“Later that week, my wife Elizabeth and I (I had found a lovely companion) attended Church. But it was all too new for us, so we didn’t return.”

    Some time later, however, missionaries in Montreal taught and baptized Paul’s brother Roland and his family. Paul set out to prove his brother’s new religion wrong. Having gone through the seminary, he felt he was something of an authority on the scriptures. “Discussions with the LDS missionaries were long and thorough. Increasingly, I felt vulnerable. I set out to read all that I could. The final stroke came when my brother gave me a copy of Jesus the Christ by James Talmage. At that point, I stopped fighting the truths implanted by the elders. Never before had I come across such clear-minded writing. ‘I’ve found the truth,’ I said to myself. And so I braced myself for some major changes in my life.”

    On 22 May 1980, his thirty-third birthday, Paul was baptized into the Church by his brother, Roland. A month later, his wife became a member.

    Immediately, Brother Theriault was dismissed from the teaching staff of the Roman Catholic Separate School Board. The Sunday following his baptism, the elders quorum president asked quorum members to fast and pray that Brother Theriault’s search for a job might be fruitful. “Monday morning at eight o’clock,” Brother Theriault says, “I received a phone call. I was offered a new job at a substantial increase in salary.”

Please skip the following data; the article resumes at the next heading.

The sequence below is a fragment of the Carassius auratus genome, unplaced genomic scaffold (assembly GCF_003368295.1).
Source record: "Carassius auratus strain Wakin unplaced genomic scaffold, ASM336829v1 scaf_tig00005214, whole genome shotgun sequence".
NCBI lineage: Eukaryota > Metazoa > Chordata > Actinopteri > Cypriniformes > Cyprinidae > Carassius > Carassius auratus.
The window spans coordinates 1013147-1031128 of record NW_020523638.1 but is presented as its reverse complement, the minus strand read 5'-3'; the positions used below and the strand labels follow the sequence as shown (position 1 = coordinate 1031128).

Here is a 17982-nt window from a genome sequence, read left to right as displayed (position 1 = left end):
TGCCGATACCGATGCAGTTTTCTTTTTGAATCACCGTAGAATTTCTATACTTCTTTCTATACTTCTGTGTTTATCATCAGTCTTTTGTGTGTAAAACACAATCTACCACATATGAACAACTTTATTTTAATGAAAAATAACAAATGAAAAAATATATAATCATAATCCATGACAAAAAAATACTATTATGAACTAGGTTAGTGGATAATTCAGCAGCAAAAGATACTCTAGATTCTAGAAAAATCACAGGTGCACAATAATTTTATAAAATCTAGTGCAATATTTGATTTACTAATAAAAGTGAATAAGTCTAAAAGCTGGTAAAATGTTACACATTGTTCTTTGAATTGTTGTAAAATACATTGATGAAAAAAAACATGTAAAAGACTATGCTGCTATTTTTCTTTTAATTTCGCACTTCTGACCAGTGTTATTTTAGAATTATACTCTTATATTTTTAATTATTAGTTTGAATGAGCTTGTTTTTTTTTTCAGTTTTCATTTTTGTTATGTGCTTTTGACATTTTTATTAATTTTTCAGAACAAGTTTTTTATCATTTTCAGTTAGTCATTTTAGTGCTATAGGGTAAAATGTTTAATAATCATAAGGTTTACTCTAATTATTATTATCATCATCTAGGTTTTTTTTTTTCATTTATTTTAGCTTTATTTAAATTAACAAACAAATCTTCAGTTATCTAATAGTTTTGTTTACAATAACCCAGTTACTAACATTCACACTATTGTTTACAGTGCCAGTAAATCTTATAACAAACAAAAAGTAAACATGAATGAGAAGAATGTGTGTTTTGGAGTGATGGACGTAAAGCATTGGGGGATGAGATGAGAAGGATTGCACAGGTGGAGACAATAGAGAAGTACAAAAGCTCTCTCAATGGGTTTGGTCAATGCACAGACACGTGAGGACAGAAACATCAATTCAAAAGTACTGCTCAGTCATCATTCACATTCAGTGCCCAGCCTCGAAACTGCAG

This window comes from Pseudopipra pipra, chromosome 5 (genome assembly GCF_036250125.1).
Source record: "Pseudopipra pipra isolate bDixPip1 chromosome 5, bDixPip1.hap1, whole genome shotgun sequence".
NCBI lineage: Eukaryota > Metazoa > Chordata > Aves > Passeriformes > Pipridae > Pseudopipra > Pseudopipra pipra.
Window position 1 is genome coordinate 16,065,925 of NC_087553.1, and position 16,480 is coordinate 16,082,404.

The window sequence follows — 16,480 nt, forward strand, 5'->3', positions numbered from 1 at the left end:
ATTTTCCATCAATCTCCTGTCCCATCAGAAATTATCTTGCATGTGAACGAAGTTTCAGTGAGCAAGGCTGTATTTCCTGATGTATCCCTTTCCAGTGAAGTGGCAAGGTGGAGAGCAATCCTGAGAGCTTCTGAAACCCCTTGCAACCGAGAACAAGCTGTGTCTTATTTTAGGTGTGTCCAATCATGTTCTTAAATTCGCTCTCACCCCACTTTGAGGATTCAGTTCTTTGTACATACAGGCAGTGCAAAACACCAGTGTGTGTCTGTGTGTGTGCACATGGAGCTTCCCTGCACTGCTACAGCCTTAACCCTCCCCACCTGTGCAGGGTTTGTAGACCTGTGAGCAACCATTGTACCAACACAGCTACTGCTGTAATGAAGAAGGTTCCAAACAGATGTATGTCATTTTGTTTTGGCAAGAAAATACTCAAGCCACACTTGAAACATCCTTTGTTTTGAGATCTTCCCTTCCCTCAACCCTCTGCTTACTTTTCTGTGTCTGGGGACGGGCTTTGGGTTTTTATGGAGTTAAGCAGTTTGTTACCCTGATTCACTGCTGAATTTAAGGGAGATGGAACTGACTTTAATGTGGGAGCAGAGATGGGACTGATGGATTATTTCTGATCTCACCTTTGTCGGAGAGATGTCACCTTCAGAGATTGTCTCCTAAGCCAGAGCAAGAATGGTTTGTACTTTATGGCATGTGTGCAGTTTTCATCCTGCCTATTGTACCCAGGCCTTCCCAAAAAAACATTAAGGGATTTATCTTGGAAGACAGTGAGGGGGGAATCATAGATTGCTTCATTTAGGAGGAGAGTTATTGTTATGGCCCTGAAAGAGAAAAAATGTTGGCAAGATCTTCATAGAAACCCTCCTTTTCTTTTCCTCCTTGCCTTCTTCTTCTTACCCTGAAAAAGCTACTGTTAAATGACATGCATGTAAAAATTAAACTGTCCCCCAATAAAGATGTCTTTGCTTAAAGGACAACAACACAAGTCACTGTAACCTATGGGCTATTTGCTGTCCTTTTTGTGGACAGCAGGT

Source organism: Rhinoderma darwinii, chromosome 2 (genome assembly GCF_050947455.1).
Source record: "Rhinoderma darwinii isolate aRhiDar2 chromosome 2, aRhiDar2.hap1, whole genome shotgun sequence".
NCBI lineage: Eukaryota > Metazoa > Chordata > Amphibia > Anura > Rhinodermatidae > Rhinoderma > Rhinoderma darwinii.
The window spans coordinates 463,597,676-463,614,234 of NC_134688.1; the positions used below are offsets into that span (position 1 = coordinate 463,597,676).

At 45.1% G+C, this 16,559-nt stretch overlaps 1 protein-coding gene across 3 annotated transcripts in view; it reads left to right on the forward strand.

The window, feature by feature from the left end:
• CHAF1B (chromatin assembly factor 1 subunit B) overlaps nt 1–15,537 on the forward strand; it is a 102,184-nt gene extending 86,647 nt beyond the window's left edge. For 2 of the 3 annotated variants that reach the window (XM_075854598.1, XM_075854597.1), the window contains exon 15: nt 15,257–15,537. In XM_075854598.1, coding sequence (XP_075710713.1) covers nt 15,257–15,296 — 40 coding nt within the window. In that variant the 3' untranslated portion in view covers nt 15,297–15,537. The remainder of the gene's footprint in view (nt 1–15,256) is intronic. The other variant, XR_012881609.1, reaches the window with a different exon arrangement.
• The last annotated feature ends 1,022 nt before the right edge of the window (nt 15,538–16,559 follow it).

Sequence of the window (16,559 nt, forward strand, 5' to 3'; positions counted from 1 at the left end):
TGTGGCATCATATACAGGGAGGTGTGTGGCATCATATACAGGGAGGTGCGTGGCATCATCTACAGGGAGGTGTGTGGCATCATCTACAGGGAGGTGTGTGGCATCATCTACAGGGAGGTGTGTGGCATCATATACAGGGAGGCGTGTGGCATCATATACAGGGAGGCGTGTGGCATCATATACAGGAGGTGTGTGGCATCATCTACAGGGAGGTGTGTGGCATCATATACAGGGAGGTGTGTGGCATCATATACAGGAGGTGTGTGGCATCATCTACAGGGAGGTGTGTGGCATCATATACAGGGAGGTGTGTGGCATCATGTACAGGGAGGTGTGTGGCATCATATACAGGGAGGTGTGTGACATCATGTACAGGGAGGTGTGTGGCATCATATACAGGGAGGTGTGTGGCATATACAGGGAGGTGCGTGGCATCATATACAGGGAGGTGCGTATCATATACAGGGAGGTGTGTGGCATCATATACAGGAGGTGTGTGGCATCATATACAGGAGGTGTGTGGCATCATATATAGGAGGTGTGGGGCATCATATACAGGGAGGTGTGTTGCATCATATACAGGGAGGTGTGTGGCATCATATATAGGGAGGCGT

His life has since taken a number of turns he could not have expected only a few years earlier. He is president of the Chatham Branch, London Ontario Stake. In addition to a wife, he has four children. And instead of being a missionary priest, he is a special education teacher, ever aware of those whose needs may not be met.

    After baptism, he rededicated himself to fulfilling his intense desire to write books in the Blissymbolic language. “Blissymbolics is a pictograph language designed to help cerebral palsied children and adults communicate by simply pointing to a symbol representing a word or an idea. The language was originally designed by Charles Bliss,” President Theriault explains.

    What sparked his interest in wanting to write these books?